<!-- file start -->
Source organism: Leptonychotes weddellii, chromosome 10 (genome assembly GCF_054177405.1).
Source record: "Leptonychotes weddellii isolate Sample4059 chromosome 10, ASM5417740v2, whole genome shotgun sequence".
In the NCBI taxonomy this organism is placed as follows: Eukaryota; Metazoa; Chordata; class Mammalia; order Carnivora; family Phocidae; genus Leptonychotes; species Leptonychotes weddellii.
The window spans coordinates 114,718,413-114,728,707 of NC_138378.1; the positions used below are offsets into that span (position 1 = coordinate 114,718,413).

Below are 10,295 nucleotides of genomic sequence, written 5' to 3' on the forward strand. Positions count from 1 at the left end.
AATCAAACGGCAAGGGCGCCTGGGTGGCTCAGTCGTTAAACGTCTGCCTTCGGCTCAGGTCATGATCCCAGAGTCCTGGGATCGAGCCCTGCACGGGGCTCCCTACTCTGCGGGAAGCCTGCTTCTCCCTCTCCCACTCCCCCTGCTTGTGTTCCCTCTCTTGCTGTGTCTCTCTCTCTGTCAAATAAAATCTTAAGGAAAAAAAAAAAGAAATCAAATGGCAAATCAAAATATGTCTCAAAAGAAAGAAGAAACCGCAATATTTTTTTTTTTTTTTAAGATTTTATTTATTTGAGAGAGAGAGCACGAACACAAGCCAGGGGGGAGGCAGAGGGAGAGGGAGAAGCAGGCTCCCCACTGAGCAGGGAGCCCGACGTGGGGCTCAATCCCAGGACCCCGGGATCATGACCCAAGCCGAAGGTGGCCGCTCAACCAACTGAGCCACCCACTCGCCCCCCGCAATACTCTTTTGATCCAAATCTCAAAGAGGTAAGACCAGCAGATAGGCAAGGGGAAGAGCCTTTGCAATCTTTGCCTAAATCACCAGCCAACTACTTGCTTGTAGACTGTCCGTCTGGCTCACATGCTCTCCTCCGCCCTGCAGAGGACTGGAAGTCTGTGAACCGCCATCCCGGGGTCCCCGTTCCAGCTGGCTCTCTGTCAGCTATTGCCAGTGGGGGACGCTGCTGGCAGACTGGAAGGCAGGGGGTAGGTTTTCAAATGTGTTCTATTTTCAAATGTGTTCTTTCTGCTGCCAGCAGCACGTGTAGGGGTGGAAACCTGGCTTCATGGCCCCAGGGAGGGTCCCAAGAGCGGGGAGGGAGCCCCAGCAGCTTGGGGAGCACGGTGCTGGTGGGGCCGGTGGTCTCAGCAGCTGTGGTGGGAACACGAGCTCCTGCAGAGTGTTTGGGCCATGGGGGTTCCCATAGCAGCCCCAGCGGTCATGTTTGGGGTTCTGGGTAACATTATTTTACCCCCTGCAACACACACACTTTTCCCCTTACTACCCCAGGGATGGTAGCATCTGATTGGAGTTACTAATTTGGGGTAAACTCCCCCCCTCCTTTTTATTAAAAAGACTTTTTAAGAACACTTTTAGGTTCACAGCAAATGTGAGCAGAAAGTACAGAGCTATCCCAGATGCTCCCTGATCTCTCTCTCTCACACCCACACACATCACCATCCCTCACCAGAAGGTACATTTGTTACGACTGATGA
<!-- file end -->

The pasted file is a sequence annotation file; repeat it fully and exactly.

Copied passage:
Source organism: Leptonychotes weddellii, chromosome 10 (genome assembly GCF_054177405.1).
Source record: "Leptonychotes weddellii isolate Sample4059 chromosome 10, ASM5417740v2, whole genome shotgun sequence".
In the NCBI taxonomy this organism is placed as follows: Eukaryota; Metazoa; Chordata; class Mammalia; order Carnivora; family Phocidae; genus Leptonychotes; species Leptonychotes weddellii.
The window spans coordinates 114,718,413-114,728,707 of NC_138378.1; the positions used below are offsets into that span (position 1 = coordinate 114,718,413).

Below are 10,295 nucleotides of genomic sequence, written 5' to 3' on the forward strand. Positions count from 1 at the left end.
AATCAAACGGCAAGGGCGCCTGGGTGGCTCAGTCGTTAAACGTCTGCCTTCGGCTCAGGTCATGATCCCAGAGTCCTGGGATCGAGCCCTGCACGGGGCTCCCTACTCTGCGGGAAGCCTGCTTCTCCCTCTCCCACTCCCCCTGCTTGTGTTCCCTCTCTTGCTGTGTCTCTCTCTCTGTCAAATAAAATCTTAAGGAAAAAAAAAAAGAAATCAAATGGCAAATCAAAATATGTCTCAAAAGAAAGAAGAAACCGCAATATTTTTTTTTTTTTTTAAGATTTTATTTATTTGAGAGAGAGAGCACGAACACAAGCCAGGGGGGAGGCAGAGGGAGAGGGAGAAGCAGGCTCCCCACTGAGCAGGGAGCCCGACGTGGGGCTCAATCCCAGGACCCCGGGATCATGACCCAAGCCGAAGGTGGCCGCTCAACCAACTGAGCCACCCACTCGCCCCCCGCAATACTCTTTTGATCCAAATCTCAAAGAGGTAAGACCAGCAGATAGGCAAGGGGAAGAGCCTTTGCAATCTTTGCCTAAATCACCAGCCAACTACTTGCTTGTAGACTGTCCGTCTGGCTCACATGCTCTCCTCCGCCCTGCAGAGGACTGGAAGTCTGTGAACCGCCATCCCGGGGTCCCCGTTCCAGCTGGCTCTCTGTCAGCTATTGCCAGTGGGGGACGCTGCTGGCAGACTGGAAGGCAGGGGGTAGGTTTTCAAATGTGTTCTATTTTCAAATGTGTTCTTTCTGCTGCCAGCAGCACGTGTAGGGGTGGAAACCTGGCTTCATGGCCCCAGGGAGGGTCCCAAGAGCGGGGAGGGAGCCCCAGCAGCTTGGGGAGCACGGTGCTGGTGGGGCCGGTGGTCTCAGCAGCTGTGGTGGGAACACGAGCTCCTGCAGAGTGTTTGGGCCATGGGGGTTCCCATAGCAGCCCCAGCGGTCATGTTTGGGGTTCTGGGTAACATTATTTTACCCCCTGCAACACACACACTTTTCCCCTTACTACCCCAGGGATGGTAGCATCTGATTGGAGTTACTAATTTGGGGTAAACTCCCCCCCTCCTTTTTATTAAAAAGACTTTTTAAGAACACTTTTAGGTTCACAGCAAATGTGAGCAGAAAGTACAGAGCTATCCCAGATGCTCCCTGATCTCTCTCTCTCACACCCACACACATCACCATCCCTCACCAGAAGGTACATTTGTTACGACTGATGA